Full Frame is proud to present the A&E IndieFilms Speakeasy for the seventh year in a row in 2017. The A&E IndieFilms Speakeasy hosts a number of panel conversations over the course of the festival that are free and open to the public. The Speakeasy offers a casual setting where a small audience can listen to industry leaders take on topics that are at the heart of the documentary community today.
The A&E IndieFilms Speakeasy feature spirited and engaging discussions and debates between professionals working at the highest levels, both on stage and with the audience. This not-to-be missed series of conversations takes place on Friday and Saturday at the Durham Hotel.
2017 Speakeasy Conversations
Framing the Conversation
Friday, April 7 — 9:15 am
As part of our 20th anniversary celebration, Full Frame is pleased to launch “Framing the Conversation”, a new series of discussions in the A&E IndieFilms Speakeasy in which individual filmmakers reflect on their work. In this inaugural year, two of the field’s most renowned filmmakers—Chris Hegedus and D A Pennebaker—discuss their careers and the documentary filmmaking profession.
Panelists include: Chris Hegedus (Unlocking the Cage, The War Room) and D A Pennebaker (Don’t Look Back, Monterey Pop). Moderated by: Nancy Buirski (By Sidney Lumet, The Loving Story, Full Frame Founder)
Out of the Echo Chamber
Friday, April 7 — 12:15 pm
Since Donald Trump’s stunning win in the 2016 presidential election, many in the documentary field are asking the same question: Are nonfiction filmmakers, and the profession in general, out of touch with a huge swath of fellow Americans, and if so, where do we go from here?
Panelists include: Katy Chevigny (E-Team, Deadline), Marshall Curry (If a Tree Falls: A Story of the Earth Liberation Front, Street Fight), Cynthia Hill (Private Violence, The Guestworker), and Farihah Zaman (Field of Vision). Moderated by: Deirdre Haj (Full Frame Festival Director)
Advanced Circuitry: 20 Years of Festivals
Friday, April 7 — 3:15 pm
Full Frame is one of the oldest and largest documentary-only festivals in the United States. Back when we started, there were far fewer nonfiction films and distribution streams than there are now, when there are so many of both. Using the festival as a frame, these esteemed documentary professionals look back at the business of utilizing the festival circuit to promote a film, and how it might work best in the future
Panelists include: Amir Bar-Lev (Long Strange Trip, My Kid Could Paint That), Ryan Harrington (Discovery Communications), Matthew Heineman (City of Ghosts, Cartel Land), and Gary Hustwit (Helvetica, Objectified). Moderated by: Julie Goldman (Abacus: Small Enough to Jail, Weiner)
Saturday, April 8 — 9:15 am
At their recent “Getting Real” conference, the International Documentary Association began a series of conversations on sustainability for the documentary film field. With the NEA, Corporation for Public Broadcasting, and PBS once again on the chopping block for federal funding, how do documentary filmmaking professionals respond?
Panelists include: Justine Nagan (POV), Gordon Quinn (Abacus: Small Enough to Jail), Michael Schoenfeld (Duke University), and Marco Williams (Two Towns of Jasper). Moderated by: Claire Aguilar (International Documentary Association).
#DocsSoWhite 2.0: Representation, Agency, and Authorship in Doc Film
Saturday, April 8 — 12:15 pm
Who gets to tell whose story, and how do we diversify the world of documentary filmmaking? This panel, begun at last year’s festival, spawned several national op-eds and articles as filmmakers wrestled with the ethics of representation, as well as building support for colleagues who have less opportunity than those in the ethnic majority. Full Frame advisory board member Leo Chiang participated in last year’s discussion and moderates this year’s group, as panelists discuss an issue that is not evolving quickly.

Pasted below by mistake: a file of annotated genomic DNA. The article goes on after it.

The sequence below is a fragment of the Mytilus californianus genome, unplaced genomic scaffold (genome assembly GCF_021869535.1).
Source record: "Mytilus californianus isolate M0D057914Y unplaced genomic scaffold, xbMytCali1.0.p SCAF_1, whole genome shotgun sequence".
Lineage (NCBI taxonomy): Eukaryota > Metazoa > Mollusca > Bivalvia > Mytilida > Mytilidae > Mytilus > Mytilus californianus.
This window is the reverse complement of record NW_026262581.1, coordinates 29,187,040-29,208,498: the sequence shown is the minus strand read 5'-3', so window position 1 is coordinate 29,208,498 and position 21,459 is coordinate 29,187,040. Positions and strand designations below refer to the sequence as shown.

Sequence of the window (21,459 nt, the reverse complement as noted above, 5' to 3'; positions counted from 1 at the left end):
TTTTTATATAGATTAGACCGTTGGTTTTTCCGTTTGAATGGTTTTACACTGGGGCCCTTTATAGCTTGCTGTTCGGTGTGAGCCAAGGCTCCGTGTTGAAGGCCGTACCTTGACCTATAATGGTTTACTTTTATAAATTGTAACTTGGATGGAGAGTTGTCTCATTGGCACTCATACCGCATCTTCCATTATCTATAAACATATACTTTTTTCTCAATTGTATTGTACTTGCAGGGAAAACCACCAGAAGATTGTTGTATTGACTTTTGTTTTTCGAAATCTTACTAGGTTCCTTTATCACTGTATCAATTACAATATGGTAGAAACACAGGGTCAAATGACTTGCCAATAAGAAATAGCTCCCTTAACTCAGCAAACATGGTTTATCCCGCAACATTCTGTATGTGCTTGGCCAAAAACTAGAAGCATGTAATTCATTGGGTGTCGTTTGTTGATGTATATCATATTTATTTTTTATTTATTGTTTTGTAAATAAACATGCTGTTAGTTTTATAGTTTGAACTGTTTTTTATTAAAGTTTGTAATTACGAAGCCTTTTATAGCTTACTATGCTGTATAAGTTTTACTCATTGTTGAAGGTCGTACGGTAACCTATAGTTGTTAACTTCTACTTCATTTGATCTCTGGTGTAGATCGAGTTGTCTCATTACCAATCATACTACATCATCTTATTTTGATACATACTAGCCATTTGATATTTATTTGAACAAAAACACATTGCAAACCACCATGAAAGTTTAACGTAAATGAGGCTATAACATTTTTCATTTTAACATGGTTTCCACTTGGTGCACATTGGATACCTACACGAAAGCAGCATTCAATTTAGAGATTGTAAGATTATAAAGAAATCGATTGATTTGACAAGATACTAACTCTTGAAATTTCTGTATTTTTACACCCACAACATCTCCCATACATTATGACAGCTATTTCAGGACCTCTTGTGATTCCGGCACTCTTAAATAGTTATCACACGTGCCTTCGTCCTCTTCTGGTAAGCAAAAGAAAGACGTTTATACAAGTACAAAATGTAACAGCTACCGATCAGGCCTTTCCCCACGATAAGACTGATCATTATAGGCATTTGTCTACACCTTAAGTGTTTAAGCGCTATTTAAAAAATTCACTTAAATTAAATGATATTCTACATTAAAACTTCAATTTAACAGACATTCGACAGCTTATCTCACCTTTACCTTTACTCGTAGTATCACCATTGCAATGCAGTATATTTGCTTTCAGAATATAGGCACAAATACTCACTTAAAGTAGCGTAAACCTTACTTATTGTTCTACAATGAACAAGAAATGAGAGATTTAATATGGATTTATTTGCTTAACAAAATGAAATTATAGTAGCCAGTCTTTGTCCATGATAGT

Panelists include: Patricia Benabe (They Took Them Alive, The Hand That Feeds), Whitney Dow (Two Towns of Jasper, Whiteness Project), and Yance Ford (Strong Island),. Moderated by: S. Leo Chiang (Out Run, Mr. Cao Goes to Washington)
Saturday, April 8 — 3:15 pm
Documentary filmmaking often creates a feast-or-famine cycle for makers who continue to produce work over the course of many years. After releasing a film, there’s a period of time in which the filmmakers are on the road across the country and the world to promote their work. The next creative phase involves digging into the often-lonely and highly unglamorous development process of bringing nascent ideas to life as new, full-fledged projects. Per filmmaker request, this open space for conversation is about giving “between-projects” creative life, professional support, and focused creative feedback.
Past Speakeasy conversations are archived and can be watched on the Full Frame Vimeo page.
2016 Speakeasy Conversations
Beyond the Choir — Friday, April 8, 9:15 am
How do docs with a message reach the unconverted? Filmmakers discuss targeting their work for audiences with a wide range of views.
The New Theatrical — Friday, April 8, 12:15 pm
Distributors discuss methods, both new and traditional, to build audiences for documentary films.
The Glass Ceiling — Friday, April 8, 3:15 pm
Filmmakers weigh in on the challenges women face in the documentary industry, from gender bias to funding access.
#DocsSoWhite? — Saturday, April 9, 9:15 am
Is the documentary field more diverse than Hollywood? Directors address questions of representation and opportunity.
Perfect and Otherwise — Saturday, April 9, 12:15 pm
In this conversation around the 2016 Thematic Program, filmmakers reflect on the inherent drama of documenting the electoral process.
Slippery Truths — Saturday, April 9, 3:15 pm
Directors who blur the lines between art and artifice open up about their approaches and the constructions inherent in documentary work.